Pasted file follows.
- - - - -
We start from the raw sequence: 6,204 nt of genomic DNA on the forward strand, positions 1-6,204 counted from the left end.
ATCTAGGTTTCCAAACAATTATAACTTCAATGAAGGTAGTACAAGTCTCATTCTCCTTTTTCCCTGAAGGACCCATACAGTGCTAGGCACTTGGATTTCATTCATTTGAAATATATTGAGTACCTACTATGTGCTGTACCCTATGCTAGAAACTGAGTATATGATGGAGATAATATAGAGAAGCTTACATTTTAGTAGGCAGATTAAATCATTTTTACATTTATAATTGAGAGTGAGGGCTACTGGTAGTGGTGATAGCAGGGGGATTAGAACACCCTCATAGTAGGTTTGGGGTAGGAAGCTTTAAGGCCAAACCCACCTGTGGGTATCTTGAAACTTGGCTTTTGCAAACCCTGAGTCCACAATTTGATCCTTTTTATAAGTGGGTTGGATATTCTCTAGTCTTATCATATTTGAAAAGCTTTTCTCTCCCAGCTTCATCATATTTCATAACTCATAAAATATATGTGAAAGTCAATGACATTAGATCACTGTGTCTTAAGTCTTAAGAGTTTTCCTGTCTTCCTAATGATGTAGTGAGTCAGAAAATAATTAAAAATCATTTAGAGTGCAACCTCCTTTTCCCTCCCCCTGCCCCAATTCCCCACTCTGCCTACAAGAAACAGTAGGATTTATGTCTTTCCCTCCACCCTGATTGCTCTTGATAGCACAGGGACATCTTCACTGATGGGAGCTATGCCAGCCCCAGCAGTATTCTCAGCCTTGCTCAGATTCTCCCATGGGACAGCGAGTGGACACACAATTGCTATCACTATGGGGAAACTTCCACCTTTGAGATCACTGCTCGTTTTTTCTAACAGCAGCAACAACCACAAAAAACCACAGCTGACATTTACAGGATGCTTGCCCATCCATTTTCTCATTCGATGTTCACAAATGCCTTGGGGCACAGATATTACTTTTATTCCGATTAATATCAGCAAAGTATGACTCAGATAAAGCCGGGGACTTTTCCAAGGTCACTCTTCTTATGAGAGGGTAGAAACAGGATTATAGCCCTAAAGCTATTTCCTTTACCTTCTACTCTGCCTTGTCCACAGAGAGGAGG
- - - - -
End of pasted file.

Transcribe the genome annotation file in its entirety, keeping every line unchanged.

We start from the raw sequence: 6,204 nt of genomic DNA on the forward strand, positions 1-6,204 counted from the left end.
ATCTAGGTTTCCAAACAATTATAACTTCAATGAAGGTAGTACAAGTCTCATTCTCCTTTTTCCCTGAAGGACCCATACAGTGCTAGGCACTTGGATTTCATTCATTTGAAATATATTGAGTACCTACTATGTGCTGTACCCTATGCTAGAAACTGAGTATATGATGGAGATAATATAGAGAAGCTTACATTTTAGTAGGCAGATTAAATCATTTTTACATTTATAATTGAGAGTGAGGGCTACTGGTAGTGGTGATAGCAGGGGGATTAGAACACCCTCATAGTAGGTTTGGGGTAGGAAGCTTTAAGGCCAAACCCACCTGTGGGTATCTTGAAACTTGGCTTTTGCAAACCCTGAGTCCACAATTTGATCCTTTTTATAAGTGGGTTGGATATTCTCTAGTCTTATCATATTTGAAAAGCTTTTCTCTCCCAGCTTCATCATATTTCATAACTCATAAAATATATGTGAAAGTCAATGACATTAGATCACTGTGTCTTAAGTCTTAAGAGTTTTCCTGTCTTCCTAATGATGTAGTGAGTCAGAAAATAATTAAAAATCATTTAGAGTGCAACCTCCTTTTCCCTCCCCCTGCCCCAATTCCCCACTCTGCCTACAAGAAACAGTAGGATTTATGTCTTTCCCTCCACCCTGATTGCTCTTGATAGCACAGGGACATCTTCACTGATGGGAGCTATGCCAGCCCCAGCAGTATTCTCAGCCTTGCTCAGATTCTCCCATGGGACAGCGAGTGGACACACAATTGCTATCACTATGGGGAAACTTCCACCTTTGAGATCACTGCTCGTTTTTTCTAACAGCAGCAACAACCACAAAAAACCACAGCTGACATTTACAGGATGCTTGCCCATCCATTTTCTCATTCGATGTTCACAAATGCCTTGGGGCACAGATATTACTTTTATTCCGATTAATATCAGCAAAGTATGACTCAGATAAAGCCGGGGACTTTTCCAAGGTCACTCTTCTTATGAGAGGGTAGAAACAGGATTATAGCCCTAAAGCTATTTCCTTTACCTTCTACTCTGCCTTGTCCACAGAGAGGAGG